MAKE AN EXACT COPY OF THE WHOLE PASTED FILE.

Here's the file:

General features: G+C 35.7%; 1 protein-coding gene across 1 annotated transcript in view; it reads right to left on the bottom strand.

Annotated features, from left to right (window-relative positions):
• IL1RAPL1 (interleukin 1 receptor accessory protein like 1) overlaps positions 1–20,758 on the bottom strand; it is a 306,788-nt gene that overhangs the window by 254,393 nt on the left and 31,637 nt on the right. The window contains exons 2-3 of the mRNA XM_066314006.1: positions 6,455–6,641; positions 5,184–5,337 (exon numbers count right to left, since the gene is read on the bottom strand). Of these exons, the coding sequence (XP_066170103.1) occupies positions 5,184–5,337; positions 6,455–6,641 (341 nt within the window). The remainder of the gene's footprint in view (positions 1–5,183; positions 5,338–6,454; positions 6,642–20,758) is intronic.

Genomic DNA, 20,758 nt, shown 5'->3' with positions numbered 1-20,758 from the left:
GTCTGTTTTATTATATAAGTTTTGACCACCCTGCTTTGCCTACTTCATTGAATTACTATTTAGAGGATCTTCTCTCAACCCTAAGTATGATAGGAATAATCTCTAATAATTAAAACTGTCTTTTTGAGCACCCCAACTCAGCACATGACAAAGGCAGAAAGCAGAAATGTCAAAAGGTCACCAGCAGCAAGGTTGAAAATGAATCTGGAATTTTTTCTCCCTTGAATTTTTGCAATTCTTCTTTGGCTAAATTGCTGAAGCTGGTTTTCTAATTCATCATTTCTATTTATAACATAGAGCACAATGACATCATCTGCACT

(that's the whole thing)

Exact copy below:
General features: G+C 35.7%; 1 protein-coding gene across 1 annotated transcript in view; it reads right to left on the bottom strand.

Annotated features, from left to right (window-relative positions):
• IL1RAPL1 (interleukin 1 receptor accessory protein like 1) overlaps positions 1–20,758 on the bottom strand; it is a 306,788-nt gene that overhangs the window by 254,393 nt on the left and 31,637 nt on the right. The window contains exons 2-3 of the mRNA XM_066314006.1: positions 6,455–6,641; positions 5,184–5,337 (exon numbers count right to left, since the gene is read on the bottom strand). Of these exons, the coding sequence (XP_066170103.1) occupies positions 5,184–5,337; positions 6,455–6,641 (341 nt within the window). The remainder of the gene's footprint in view (positions 1–5,183; positions 5,338–6,454; positions 6,642–20,758) is intronic.

Genomic DNA, 20,758 nt, shown 5'->3' with positions numbered 1-20,758 from the left:
GTCTGTTTTATTATATAAGTTTTGACCACCCTGCTTTGCCTACTTCATTGAATTACTATTTAGAGGATCTTCTCTCAACCCTAAGTATGATAGGAATAATCTCTAATAATTAAAACTGTCTTTTTGAGCACCCCAACTCAGCACATGACAAAGGCAGAAAGCAGAAATGTCAAAAGGTCACCAGCAGCAAGGTTGAAAATGAATCTGGAATTTTTTCTCCCTTGAATTTTTGCAATTCTTCTTTGGCTAAATTGCTGAAGCTGGTTTTCTAATTCATCATTTCTATTTATAACATAGAGCACAATGACATCATCTGCACT